Your Ad Here

Not many computers are reachable over the Internet using NetBIOS commands - maybe only a few million. But what the heck, a few million is enough to keep a hacker from getting bored. And if you know what to look for, you will discover that there are a lot of very busy hackers and Internet worms searching for computers they can break into by using NetBIOS commands. By learning the dangers of NetBIOS, you can get an appreciation for why it is a really, truly BAD!!! idea to use it.
Newbie note: a worm is a program that reproduces itself. For example, Code Red automatically searched over the Internet for vulnerable Windows computers and broke into them. So if you see an attempt to break into your computer, it may be either a human or a worm.
If you run an intrusion detection system (IDS) on your computer, you are certain to get a lot of alerts of NetBIOS attacks. Here's an example:
The firewall has blocked Internet access to your computer (NetBIOS Session) from (TCP Port 1032) [TCP Flags: S].
Occurred: 2 times between 10/29/2002 7:38:20 AM and 10/29/2002 7:46:18 AM
A Windows NT server on my home network, which has addresses that all start with 10.0.0, caused these alerts. In this case the server was just doing its innocent thing, looking for other Windows computers on my LAN (local area network) that might need to network with it. Every now and then, however, an attacker might pretend to have an address from your internal network even though it is attacking from outside.
If a computer from out on the Internet tries to open a NetBIOS session with one of mine, I'll be mighty suspicious. Here's one example of what an outside attack may look like:
The firewall has blocked Internet access to your computer (NetBIOS Name) from 999.209.116.123 (UDP Port 1028).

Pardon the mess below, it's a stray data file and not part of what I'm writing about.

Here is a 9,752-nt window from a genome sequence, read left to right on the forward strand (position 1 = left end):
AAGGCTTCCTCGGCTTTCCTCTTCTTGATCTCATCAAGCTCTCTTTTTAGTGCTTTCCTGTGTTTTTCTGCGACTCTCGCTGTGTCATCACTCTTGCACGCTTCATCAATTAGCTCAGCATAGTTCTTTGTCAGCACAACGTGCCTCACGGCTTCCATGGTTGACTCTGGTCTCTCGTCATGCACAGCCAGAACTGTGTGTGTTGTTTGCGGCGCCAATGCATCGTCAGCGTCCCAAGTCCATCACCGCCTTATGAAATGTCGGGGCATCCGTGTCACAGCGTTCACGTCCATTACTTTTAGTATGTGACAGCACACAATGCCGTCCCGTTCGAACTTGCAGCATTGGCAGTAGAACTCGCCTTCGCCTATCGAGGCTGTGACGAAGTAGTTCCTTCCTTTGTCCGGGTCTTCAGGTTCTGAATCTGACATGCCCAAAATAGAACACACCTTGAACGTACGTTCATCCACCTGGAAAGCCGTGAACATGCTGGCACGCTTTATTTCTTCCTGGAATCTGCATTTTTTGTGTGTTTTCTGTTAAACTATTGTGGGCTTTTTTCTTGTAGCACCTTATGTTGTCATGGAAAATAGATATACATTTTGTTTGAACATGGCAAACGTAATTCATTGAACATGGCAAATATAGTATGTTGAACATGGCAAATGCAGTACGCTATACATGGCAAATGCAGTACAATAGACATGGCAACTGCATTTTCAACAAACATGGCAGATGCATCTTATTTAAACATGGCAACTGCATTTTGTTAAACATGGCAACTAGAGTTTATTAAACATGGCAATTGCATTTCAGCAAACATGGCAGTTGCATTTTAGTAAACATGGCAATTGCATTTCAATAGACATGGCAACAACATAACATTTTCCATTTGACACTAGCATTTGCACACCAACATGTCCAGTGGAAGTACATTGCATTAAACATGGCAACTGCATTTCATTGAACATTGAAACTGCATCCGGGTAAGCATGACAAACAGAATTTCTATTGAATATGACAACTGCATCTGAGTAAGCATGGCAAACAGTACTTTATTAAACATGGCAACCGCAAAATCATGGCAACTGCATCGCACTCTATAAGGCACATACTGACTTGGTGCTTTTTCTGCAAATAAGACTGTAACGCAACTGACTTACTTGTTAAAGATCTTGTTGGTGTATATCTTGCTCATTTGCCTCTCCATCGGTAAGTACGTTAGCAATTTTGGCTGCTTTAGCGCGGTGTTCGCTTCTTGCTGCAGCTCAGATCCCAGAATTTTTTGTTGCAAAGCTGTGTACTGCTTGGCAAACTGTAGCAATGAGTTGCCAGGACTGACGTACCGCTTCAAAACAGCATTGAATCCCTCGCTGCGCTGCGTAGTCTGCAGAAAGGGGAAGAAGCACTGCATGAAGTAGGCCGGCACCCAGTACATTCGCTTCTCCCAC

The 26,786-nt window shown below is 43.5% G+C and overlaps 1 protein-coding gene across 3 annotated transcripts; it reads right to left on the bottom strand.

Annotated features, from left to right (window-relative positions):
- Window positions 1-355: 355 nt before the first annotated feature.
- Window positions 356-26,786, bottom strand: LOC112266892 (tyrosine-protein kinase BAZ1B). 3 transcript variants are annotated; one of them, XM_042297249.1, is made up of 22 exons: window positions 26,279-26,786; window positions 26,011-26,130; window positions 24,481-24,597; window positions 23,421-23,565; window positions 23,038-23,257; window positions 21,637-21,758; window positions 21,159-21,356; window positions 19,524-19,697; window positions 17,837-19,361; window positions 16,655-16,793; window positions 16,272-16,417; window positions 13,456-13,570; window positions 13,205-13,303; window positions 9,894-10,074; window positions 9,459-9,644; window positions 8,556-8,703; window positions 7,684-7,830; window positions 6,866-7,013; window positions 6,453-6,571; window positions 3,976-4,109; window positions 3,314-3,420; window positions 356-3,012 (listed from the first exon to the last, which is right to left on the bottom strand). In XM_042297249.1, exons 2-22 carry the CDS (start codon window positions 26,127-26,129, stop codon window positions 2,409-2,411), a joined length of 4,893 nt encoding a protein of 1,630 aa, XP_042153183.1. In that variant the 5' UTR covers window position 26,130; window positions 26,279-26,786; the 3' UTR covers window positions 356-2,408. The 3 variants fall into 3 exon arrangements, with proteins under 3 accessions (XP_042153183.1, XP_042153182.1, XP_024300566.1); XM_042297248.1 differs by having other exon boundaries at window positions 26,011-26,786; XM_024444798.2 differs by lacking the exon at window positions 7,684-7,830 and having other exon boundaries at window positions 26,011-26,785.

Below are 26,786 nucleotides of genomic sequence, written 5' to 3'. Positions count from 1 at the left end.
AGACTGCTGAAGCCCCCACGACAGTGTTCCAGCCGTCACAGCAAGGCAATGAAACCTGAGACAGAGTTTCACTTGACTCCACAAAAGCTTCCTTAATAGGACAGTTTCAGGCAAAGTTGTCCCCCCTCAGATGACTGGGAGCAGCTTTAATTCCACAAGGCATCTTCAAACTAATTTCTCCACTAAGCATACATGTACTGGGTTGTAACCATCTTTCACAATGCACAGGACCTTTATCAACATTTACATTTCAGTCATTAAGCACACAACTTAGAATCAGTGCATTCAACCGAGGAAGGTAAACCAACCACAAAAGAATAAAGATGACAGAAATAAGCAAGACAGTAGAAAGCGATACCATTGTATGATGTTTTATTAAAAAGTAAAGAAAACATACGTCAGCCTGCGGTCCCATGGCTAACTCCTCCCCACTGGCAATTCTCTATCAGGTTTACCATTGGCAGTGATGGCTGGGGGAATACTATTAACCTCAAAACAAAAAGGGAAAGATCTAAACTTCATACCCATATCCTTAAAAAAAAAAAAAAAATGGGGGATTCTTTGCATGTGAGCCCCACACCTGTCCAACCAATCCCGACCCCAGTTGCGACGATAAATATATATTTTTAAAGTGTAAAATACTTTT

Time: 10/30/2002 11:10:02 AM
(The attacker's IP address has been altered to protect the innocent or the guilty, as the case may be.)

Want to see how intensely crackers and worms are scanning the Internet for potential NetBIOS targets? A really great and free IDS for Windows that is also a firewall is Zone Alarm. You can download it for free from . You can set it to pop up a warning on your screen whenever someone or some worm attacks your computer. You will almost certainly get a NetBIOS attack the first day you use your IDS.
Do you need to worry when a NetBIOS attack hits? Only if you have enabled NetBIOS and Shares on your computer. Unfortunately, in order to explore other computers using NetBIOS, you increase the danger to your own computer from attack by NetBIOS. But, hey, to paraphrase a famous carpenter from Galilee, he who lives by the NetBIOS gets hacked by the NetBIOS.
Newbie note: NetBEUI (NetBIOS Extended User Interface) is an out-of-date, crummy, not terribly secure way for Windows computers to communicate with each other in a peer-to-peer mode. NetBIOS stands for network basic input/output system.
Newbie note: Shares are when you make it so other computers can access files and directories on your computer. If you set up your computer to use NetBIOS, in Win XP using the NTFS (new technology file system) you can share files and directories by bringing up My Computer. Click on a directory - which in XP is called a "folder". In the left-hand column a task will appear called "Share this folder". By clicking this you can set who can access this folder, how many people at a time can access it, and what they can do with the folder.
There are a number of network exploration commands that only NetBIOS uses. We will show how to use nbtstat and several versions of the net command.